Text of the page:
Saturday, February 16, 2013

The Classic Pflueger Medalist

Old Workhorses ~ Steven Bird photo

A Reel To Meet The Apocalypse

There was a time in trout fishing America when there weren’t a lot of choices in fly reels. A time when it was believed that trout reels need be little more than a conveyance for your flyline. If you owned a Hardy ‘Perfect’ or ‘Princess’ you were considered styling with the epitome of fly reels. The majority of us who didn’t own an English Hardy were fishing the American-made Pflueger Medalist, slightly less refined & a lot less expensive than the Hardy, yet a reliable workhorse nonetheless.

Though well-built, & with utilitarian good looks in basic black, the Pflueger was never an expensive reel, & that may have contributed somewhat to its eventual fade from popularity as our sport started to become more yuppie-fied in the 1970’s. Marketers became canny & the idea floated that more status might be achieved through the use of costlier, lighter, fully-machined reels equipped with technical disc drag systems. Eventually, ever slaves to fashion & the new, flyfishers were shamed out of using the old Pfluegers & put them away.

I said ‘put’ away not ‘thrown’ away. A Pflueger is never thrown away because it never wears out. I’m still using two that I’ve been using since I was a kid, one, my first, purchased in the 1960’s, & the other a rim-drag model I’ve been using since the early 1970’s. Both are imbued with the mojo of a thousand rivers.  And now, ever the crucible of creativity, Washington State has legalized weed & we find ourselves fishing liberated & exhilarated at the verge of apocalypse, assuming a pragmatic frugality & not giving a pfuck about fashion anymore. Guys are breaking out the old Pfluegers & taking them fishing again. Some are stripping down the old reels & having them anodized in creative color combinations, a process Medalist cultists refer to as: “pimpin out de reel.” Yes, apparently the Pflueger Medalist has achieved cult status in the Northwest, & elevation to ‘classic’ can’t be far behind. Those of us who’ve been hiding in the closet fondling our Pfluegers can come out now.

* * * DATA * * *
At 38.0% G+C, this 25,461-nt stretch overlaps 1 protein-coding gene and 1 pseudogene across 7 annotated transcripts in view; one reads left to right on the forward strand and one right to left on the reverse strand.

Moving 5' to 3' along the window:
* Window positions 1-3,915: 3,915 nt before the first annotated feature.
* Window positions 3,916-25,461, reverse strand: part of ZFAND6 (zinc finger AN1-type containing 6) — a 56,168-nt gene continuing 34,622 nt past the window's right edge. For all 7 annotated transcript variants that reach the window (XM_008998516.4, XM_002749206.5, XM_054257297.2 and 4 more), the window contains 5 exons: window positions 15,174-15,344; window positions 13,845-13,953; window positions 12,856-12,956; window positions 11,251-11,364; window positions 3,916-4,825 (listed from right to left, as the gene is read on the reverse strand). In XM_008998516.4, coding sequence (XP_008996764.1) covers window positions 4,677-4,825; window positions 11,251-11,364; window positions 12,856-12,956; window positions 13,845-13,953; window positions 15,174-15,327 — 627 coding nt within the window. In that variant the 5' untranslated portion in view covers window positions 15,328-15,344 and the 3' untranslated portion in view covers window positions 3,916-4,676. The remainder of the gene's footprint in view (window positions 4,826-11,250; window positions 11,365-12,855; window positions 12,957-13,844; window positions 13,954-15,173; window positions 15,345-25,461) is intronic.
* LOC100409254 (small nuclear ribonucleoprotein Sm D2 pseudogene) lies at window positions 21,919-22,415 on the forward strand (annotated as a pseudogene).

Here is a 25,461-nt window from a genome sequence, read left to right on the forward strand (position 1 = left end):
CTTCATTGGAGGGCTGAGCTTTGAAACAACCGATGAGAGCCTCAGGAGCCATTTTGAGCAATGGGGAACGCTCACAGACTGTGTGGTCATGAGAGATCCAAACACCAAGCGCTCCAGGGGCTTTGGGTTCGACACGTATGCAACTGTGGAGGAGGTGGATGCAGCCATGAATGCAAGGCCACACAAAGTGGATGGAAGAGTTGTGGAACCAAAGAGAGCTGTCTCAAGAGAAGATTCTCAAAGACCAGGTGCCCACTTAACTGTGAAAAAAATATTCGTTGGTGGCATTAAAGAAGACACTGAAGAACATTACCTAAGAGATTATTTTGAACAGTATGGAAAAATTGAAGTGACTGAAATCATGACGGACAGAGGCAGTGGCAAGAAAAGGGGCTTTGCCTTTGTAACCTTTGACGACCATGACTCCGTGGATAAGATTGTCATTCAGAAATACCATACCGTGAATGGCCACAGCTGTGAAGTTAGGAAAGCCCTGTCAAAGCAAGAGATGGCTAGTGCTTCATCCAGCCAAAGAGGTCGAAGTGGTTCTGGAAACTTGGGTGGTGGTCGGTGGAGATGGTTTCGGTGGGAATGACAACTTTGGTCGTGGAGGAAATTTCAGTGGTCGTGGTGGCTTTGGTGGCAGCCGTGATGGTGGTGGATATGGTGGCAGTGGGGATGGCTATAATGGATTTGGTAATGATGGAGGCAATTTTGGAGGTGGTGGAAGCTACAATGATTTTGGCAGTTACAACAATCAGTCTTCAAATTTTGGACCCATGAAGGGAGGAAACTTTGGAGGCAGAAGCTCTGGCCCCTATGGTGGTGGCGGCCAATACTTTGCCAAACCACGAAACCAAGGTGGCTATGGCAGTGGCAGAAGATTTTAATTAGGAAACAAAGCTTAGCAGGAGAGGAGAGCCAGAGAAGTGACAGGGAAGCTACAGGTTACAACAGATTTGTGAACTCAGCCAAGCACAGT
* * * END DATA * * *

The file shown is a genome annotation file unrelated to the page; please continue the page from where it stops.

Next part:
Flyfish the Upper Columbia/NE Washington with Steven Bird: 

Sunday, February 10, 2013

Peacock Depthcharge Nymph

Depthcharge Nymph tied by Steven Bird

     I recently visited an artificials-only, catch & release section of the Kings River in California, where I met a half-dozen locals, all, to a man, fishing bobbers with tiny bead-headed rubber-legged creations or San Juan Worms, also beaded, dangling beneath them. 

Worms dangling under bobbers...

Even though the weather was nice, the only insect fare in evidence was a smattering of midges & micro BWO’s. The locals were all fishing tiny flies & that seemed the order of the day. Yet, to me, much of the segment seemed too rapid & somewhat less than ideal for the bobber presentation. I watched a few guys fishing a run together, their bobbers barreling downstream for a ten second drift & needing to be picked up & casted again. I could see why the heavy bead-heads are favored there, you have to get down quick for those short, fast drifts.

I decided the Kings would be a good place to swing a ‘depthcharge rig’. The depthcharge part of this set-up is a heavily weighted soft-hackle nymph that acts as a sinker. My favorite Depthcharge pattern is some version of a #6 to #10 peacock bodied soft-hackle nymph like the Brown Hackle Peacock or the Partridge & Peacock, generic ‘getters’ that catch trout anywhere. Though it does catch fish, what it really is, is the delivery system for the tiny nymph trailing behind it. I build the rig on a 7 to 71/2 foot tapered fluoro butt section, tapering to 7 or 8 pound test. To the end of that I tie a #2 metal rigging ring (available from Feathercraft), & that gives me a permanent butt section. I tie about 2 feet of 6 pound test fluoro to the rigging ring (can use 8lb test to turn over heavier a Depthcharge) & tie the Depthcharge nymph to that. Next, I tie a 20 inch section of lighter mono to the hook bend of the depthcharge, then tie the little nymph to the end of that, & that gives me about a 10 foot leader all together (I like a 9-10 foot rod for this). The fluoro leader to the depthcharge aids in getting it down, & the mono section attaching the trailer fly buoys slightly to keep the little nymph fishing above the bottom.